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By: Captain Hilton H. Railey

[A] Year ago on a world-circling flight, Amelia Earhart and Navigator Fred Noonan streaked over the tiny islands that freckle the South Pacific, [and] were not heard from again. Jealously the South Pacific guards the secret of their fate. America lost its First Lady of the Air. Of Miss Earhart’s prelude to fame, Captain H. H. Railey, advisor to Commander Byrd, Sir Hubert Wilkins, Lincoln Ellsworth and other heroes, writes in the article below.
On the slight pivot of my casual conversation with George Palmer Putnam turned the whole career of Amelia Earhart—her transformation from an obscure social worker, absorbed in the lives of polyglot gamins at a Boston settlement house, to a world figure in aviation and the honored guest of Kings and Queens.

Photo of Amelia Earhart ©1935 Amelia Earhart Air-Light LuggageIf it hadn’t been for that conversation, the chances are Amelia Earhart would still have become a constructive factor in the industry to which she was so passionately devoted—and that she would be alive today.

It was in the spring of 1928 that I dropped in to see George in New York. I had always liked G.P. in a mellow mood; on this occasion he was particularly ingratiating.

He told me that Commander Byrd had recently sold is tri-motored Fokker to “a wealthy woman who plans to fly the Atlantic.” He didn’t know her name or anything more about it, except that he believed floats were being fitted to the plane at the East Boston airport. Why not investigate?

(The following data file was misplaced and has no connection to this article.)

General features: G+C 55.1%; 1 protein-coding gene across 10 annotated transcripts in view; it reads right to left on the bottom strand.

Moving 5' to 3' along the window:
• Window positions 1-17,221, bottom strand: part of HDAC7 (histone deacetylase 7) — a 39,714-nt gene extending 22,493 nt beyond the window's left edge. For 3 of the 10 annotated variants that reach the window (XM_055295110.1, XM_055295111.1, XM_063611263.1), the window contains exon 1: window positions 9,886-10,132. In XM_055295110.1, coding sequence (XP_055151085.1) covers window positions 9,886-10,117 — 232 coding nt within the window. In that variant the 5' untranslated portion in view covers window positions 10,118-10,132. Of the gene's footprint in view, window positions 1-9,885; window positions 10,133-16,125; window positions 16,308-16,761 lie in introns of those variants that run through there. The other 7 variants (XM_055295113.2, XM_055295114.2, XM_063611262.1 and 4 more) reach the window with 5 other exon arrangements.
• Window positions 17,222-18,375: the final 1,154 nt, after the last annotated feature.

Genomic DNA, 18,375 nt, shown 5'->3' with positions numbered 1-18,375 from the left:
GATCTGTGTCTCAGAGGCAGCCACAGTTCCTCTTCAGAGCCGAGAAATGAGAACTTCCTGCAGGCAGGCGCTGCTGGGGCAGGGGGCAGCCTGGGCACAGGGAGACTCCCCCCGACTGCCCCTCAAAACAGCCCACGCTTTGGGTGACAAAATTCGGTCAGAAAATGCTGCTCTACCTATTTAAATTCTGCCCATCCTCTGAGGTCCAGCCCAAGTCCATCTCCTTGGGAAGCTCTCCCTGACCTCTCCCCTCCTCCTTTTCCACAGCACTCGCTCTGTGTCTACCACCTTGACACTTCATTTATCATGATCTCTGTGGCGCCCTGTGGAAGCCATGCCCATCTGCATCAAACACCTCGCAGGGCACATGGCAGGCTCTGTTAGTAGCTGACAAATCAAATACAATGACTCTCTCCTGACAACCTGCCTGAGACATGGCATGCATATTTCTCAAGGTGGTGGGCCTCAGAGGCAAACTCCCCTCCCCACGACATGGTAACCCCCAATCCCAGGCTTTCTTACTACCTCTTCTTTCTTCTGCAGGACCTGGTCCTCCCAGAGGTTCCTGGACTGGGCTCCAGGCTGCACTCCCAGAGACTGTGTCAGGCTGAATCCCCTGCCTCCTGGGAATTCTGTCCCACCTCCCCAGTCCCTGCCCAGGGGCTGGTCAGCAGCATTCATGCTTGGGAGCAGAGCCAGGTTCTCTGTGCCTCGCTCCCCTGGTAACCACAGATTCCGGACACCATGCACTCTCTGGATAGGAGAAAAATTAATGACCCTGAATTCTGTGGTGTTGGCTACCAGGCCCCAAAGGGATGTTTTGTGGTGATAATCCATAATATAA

“What if it’s true?” I asked. “What then?”

“Well!” said he. “If it’s true, we’ll crash the gate. It’d be amusing to manage a stunt like that, wouldn’t it? Find out all you can. Locate the ship. Pump the pilots.”

At the Copley Plaza in Boston, before midnight, I had cornered Wilmer (Bill) Stultz, the pilot, and Lou (Slim) Gordon, his co-pilot and mechanic. Stultz admitted he was getting ready for a transatlantic flight, but stoutly maintained that he knew only his backer’s attorney, David T. Layman.

In New York, some days later, I got in touch with him and learned that Mrs. Frederick E. Guest of London and New York, whose husband had been Secretary of State for Air in Lloyd George’s Cabinet, was the mysterious sponsor who had planned to be the first of her sex to fly the Atlantic. Her family, said Mr. Layman, was much concerned. Soon it was agreed that if I could find the “right sort of girl” to take her place, Mrs. Guest would yield.

On the merest hunch, when I returned to Boston, I telephoned my friend Rear Admiral Reginald K. Belknap, U.S.N., retired. “Why, yes,” said he, “I know a young social worker who flies. I’m not sure how many hours she’s had, but I do know that she’s deeply interested in aviation and a thoroughly fine person. Call Denison House and ask for Amelia Earhart.”

Guardedly, when Miss Earhart came on the wire, I inquired whether she’d like to participate in an important but hazardous flight. I had to come out with it because she had declined an interview until I stated the nature of my business. That afternoon, accompanied by Miss Marion Perkins, head worker at Denison House, she appeared at my office.

At sight I was convinced that she was qualified as a person, if not as a pilot. I asked forthwith, “How would you like to be the first woman to fly the Atlantic?”